Has the Winston Peters bubble burst?
Last night’s TVOne Colmaer Brunt poll showed NZ First on three per cent and Peters himself on only two per cent in the preferred Prime Minister poll.
In May last year, NZ First was at 4.2 per cent and Peters on four per cent.
Both the party and Peters have fallen two per cent since Colmar Brunton’s last poll early in June.
On these figures, NZ First would not be back in Parliament after the next election.
Labour, however, does not need to worry. The polls expose National’s lack of any support party.
Though National is holding its election night support of 45%, Labour and the Greens between them scored 49% in the poll; enough to form a Government.
The dilemma that faces Peters and his party was on display yesterday when he filled in for the Prime Minister at her weekly post-Cabinet press conference.
He was there as deputy Prime Minister and therefore required to explain Government actions, but he is also NZ First leader, and if he is to make any headway in public he needs to be seen to be offering something different to the government.
His natural instincts lean that way anyway; NZ First is essentially a conservative rather than a progressive party.
That was obvious when he was asked what he had discussed with American officials he had met on his recent trip to Washington.
“They share an understanding of the realities that we have to deal with, out there in the Pacific, in the theatre which goes all the way to Hawaii and Japan,” he said.
What were those realities?
“For the first time for a long time, a number of countries are realising how we must all refresh and reset out views to secure economically and socially the security of our part of the world.”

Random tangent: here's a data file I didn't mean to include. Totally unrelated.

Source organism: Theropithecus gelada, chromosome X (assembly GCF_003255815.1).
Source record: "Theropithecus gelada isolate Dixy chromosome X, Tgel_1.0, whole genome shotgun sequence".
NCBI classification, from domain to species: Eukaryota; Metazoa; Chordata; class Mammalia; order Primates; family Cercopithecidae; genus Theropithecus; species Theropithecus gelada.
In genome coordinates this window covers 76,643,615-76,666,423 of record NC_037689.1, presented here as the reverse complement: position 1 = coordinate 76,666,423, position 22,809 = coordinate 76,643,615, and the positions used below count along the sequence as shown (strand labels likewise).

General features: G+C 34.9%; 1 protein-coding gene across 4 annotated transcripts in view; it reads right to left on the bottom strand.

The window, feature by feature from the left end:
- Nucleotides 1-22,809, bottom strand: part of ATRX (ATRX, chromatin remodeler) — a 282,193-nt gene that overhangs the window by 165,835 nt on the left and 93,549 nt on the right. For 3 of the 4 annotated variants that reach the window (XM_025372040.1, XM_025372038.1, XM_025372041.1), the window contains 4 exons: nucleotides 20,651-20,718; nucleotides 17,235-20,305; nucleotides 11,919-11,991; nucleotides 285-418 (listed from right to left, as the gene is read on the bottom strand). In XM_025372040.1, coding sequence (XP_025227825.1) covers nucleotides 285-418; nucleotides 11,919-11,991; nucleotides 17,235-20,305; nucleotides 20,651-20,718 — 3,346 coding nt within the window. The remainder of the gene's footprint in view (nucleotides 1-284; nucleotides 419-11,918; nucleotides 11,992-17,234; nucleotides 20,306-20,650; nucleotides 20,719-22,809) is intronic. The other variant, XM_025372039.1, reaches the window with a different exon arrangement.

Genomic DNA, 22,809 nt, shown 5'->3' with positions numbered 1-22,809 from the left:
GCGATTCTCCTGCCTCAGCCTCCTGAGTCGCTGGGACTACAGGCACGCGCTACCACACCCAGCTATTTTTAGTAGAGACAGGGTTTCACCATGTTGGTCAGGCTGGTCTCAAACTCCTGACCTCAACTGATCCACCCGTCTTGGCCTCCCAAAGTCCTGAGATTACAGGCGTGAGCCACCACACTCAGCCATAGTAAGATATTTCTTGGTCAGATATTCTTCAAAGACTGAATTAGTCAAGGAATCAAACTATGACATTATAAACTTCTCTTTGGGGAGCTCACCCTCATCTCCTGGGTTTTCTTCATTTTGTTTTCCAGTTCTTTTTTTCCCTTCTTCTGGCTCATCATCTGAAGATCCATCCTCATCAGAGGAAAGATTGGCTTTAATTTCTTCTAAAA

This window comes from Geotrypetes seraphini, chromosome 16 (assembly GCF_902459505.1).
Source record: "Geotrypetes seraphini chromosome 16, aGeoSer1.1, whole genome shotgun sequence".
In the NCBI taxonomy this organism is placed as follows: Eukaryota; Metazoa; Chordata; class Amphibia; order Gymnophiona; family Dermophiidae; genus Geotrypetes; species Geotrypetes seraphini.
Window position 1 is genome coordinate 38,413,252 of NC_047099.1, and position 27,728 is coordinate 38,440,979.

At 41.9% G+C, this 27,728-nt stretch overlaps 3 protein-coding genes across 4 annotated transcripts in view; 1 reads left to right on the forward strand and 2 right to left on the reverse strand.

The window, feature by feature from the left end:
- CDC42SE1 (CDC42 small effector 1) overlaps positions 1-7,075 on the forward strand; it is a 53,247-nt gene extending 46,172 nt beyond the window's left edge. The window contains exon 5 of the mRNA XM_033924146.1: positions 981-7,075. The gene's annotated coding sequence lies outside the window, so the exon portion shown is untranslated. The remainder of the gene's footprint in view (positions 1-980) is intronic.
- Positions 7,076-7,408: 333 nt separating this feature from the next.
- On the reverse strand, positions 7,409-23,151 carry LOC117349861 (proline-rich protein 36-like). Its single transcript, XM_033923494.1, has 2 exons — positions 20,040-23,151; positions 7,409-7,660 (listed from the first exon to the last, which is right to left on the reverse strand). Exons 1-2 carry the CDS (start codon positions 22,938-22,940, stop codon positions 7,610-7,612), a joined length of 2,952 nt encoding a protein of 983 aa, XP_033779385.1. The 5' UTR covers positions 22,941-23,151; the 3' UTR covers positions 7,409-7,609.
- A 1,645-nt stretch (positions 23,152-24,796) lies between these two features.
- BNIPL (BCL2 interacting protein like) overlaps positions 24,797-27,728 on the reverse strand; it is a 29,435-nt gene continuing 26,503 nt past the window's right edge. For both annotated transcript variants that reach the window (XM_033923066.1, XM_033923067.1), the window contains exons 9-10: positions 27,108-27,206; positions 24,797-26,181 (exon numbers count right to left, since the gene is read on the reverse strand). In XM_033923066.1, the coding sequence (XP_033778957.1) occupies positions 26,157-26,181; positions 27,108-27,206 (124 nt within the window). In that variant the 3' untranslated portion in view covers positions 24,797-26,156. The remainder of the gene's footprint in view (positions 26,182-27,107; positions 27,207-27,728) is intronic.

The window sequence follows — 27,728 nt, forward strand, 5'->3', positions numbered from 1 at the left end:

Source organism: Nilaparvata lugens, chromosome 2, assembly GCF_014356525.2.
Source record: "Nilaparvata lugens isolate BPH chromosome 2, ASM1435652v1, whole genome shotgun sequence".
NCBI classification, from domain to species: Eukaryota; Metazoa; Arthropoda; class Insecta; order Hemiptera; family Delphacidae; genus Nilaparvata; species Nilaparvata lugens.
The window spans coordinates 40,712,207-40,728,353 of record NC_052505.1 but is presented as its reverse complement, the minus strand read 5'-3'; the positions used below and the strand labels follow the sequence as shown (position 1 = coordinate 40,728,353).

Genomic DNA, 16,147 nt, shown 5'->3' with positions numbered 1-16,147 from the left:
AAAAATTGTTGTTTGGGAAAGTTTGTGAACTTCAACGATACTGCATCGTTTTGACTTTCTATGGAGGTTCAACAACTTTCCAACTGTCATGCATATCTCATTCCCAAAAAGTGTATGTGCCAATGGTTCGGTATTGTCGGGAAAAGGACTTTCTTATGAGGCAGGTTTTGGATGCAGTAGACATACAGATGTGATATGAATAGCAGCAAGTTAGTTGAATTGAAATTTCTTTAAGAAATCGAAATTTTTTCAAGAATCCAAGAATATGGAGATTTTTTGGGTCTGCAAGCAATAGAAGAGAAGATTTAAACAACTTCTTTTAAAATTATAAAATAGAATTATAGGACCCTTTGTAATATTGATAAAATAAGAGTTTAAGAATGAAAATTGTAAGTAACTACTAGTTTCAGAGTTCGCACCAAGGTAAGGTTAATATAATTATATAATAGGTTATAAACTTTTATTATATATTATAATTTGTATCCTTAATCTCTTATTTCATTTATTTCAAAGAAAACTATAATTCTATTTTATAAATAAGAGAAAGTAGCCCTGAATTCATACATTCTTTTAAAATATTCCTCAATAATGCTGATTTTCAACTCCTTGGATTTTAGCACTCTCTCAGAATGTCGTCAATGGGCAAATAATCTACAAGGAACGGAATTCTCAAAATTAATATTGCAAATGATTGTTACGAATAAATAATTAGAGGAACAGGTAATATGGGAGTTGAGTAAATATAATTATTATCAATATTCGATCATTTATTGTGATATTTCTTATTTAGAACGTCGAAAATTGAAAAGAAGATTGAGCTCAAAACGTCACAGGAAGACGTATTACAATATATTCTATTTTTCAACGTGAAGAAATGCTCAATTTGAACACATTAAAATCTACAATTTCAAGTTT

So are those realities China?
“We are talking about the theatre with our eyes wide open as we announced at the Lowy Institute in Australia well over a year ago what we were facing and how we intended to respond to it.”
In the question and answer session at the Lowy Institute in March last year, Peters quoted Winston Churchill on China.
“ China’s a sleeping dog let it lie,” he said.
“He knew full well what one day what would happen if it ever was to wake up and organise itself and we’re experiencing that now.”
The blog “Point of Order” which is believed to have close connections to some Ministry of Foreign Affairs and Trade staff yesterday said “PM Jacinda Ardern isn’t too fussed about China’s expansion in the Pacific.
“This is hardly surprising since she has been in Samoa, a recipient of recent Chinese largesse.
“But it does reinforce the view among NZ officials that she and Foreign Minister Winston Peters do not see eye to eye on the issue.
“On Peters’ recent Washington DC visit he reiterated his concerns; these are shared by the US, which is planning to ramp up its activity in the region.”
And so to cover his tracks, Peters talks in elliptical sentences and almost in code when he talks about China.
He faces a similar challenge on the Resource Management Act reform process.
He called National’s proposals to include iwi participation clauses race-based separatism during the election campaign in 2017.
It would seem Environment Minister David Parker is at least sympathetic to those proposals.
His Cabinet paper published last week says: “The RMA is of great significance to Māori.
“RMA provisions for Māori participation are some of the most significant expressions of how the Crown provides for the Treaty of Waitangi (the Treaty) and the Māori-Crown relationship. “
When Parker was asked last week whether Peters supported this, he replied that he had signed off on the Cabinet paper.
Asked yesterday if he agreed with that summation of his position, Peters said: “Mr Parker has put that to the public at this point in time, and let me say this, that we are interested in consulting with every New Zealander.”
Again, the elliptical language and the ducking of the question.
And that is now his political problem; because he cannot talk directly to his base who are suspicious of China and opposed to what they believe is Maori privilege, he is obviously losing support.
It is hard to see how he can recover it as long as he remains in Cabinet and coalition with Labour.